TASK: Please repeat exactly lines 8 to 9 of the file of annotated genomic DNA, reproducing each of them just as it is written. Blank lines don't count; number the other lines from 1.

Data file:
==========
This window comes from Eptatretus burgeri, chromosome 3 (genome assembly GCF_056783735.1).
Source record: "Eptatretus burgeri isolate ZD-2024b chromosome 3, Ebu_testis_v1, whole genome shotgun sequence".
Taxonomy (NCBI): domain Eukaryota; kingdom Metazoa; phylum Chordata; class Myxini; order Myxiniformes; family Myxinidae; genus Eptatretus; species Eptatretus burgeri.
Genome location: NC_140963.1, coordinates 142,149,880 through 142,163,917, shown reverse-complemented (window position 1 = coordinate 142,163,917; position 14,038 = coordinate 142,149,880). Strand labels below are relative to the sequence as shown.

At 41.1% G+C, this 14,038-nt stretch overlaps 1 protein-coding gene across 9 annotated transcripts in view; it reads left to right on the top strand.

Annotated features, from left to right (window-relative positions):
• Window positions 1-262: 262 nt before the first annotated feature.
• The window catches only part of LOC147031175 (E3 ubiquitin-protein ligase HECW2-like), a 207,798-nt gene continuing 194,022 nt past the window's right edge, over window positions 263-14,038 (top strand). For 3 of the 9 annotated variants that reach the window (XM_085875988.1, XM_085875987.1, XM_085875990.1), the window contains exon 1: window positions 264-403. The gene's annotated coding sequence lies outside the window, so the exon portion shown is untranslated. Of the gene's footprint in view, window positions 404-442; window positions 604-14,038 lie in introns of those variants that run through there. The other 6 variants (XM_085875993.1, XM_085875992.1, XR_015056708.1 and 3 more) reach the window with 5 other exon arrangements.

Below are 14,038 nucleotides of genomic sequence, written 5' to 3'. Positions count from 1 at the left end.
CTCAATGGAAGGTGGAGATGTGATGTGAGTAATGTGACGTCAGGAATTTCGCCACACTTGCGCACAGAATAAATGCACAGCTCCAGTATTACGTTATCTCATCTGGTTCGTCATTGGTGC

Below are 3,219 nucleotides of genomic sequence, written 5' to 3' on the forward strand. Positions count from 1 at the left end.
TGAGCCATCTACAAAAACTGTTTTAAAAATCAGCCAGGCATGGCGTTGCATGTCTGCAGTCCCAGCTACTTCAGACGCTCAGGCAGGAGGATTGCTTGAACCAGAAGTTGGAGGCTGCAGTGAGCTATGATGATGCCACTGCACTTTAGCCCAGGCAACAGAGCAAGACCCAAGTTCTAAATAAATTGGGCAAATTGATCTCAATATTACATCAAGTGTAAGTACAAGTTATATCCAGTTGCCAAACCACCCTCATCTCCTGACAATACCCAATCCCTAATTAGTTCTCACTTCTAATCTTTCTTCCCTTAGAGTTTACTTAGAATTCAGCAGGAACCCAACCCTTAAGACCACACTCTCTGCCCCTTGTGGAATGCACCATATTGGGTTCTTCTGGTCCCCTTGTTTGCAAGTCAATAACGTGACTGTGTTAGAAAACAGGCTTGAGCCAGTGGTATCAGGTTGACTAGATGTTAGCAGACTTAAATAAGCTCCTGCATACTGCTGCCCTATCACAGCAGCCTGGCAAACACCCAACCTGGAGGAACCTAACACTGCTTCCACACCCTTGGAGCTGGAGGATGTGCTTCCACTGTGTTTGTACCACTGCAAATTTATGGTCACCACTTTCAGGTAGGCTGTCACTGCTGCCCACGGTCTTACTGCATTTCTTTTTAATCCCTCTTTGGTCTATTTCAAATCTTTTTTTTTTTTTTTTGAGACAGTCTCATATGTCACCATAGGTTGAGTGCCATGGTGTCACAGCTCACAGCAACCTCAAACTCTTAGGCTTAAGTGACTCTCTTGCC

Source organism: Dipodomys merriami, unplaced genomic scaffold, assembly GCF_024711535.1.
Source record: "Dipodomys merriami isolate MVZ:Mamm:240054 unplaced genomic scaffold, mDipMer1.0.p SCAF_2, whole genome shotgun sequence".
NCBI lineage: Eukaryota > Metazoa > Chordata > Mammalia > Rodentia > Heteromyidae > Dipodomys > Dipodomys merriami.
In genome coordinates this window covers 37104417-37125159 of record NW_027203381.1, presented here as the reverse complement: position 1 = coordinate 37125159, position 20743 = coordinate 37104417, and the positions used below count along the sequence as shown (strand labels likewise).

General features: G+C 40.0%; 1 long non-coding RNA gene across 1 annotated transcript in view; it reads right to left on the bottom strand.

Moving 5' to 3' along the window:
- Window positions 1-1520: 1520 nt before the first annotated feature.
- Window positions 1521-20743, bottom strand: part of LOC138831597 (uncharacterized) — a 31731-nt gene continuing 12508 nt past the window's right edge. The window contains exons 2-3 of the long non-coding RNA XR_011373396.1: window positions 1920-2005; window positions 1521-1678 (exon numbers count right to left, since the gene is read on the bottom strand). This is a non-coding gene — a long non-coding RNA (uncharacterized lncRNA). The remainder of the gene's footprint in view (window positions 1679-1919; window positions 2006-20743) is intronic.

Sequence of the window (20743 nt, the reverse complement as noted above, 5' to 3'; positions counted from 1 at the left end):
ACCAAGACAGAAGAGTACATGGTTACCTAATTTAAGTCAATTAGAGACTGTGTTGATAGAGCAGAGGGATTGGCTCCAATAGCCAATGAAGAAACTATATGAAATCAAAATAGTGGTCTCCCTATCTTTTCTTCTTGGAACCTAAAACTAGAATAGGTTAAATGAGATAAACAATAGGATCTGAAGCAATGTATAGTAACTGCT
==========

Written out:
• The window catches only part of LOC147031175 (E3 ubiquitin-protein ligase HECW2-like), a 207,798-nt gene continuing 194,022 nt past the window's right edge, over window positions 263-14,038 (top strand). For 3 of the 9 annotated variants that reach the window (XM_085875988.1, XM_085875987.1, XM_085875990.1), the window contains exon 1: window positions 264-403. The gene's annotated coding sequence lies outside the window, so the exon portion shown is untranslated. Of the gene's footprint in view, window positions 404-442; window positions 604-14,038 lie in introns of those variants that run through there. The other 6 variants (XM_085875993.1, XM_085875992.1, XR_015056708.1 and 3 more) reach the window with 5 other exon arrangements.

Below are 14,038 nucleotides of genomic sequence, written 5' to 3'. Positions count from 1 at the left end.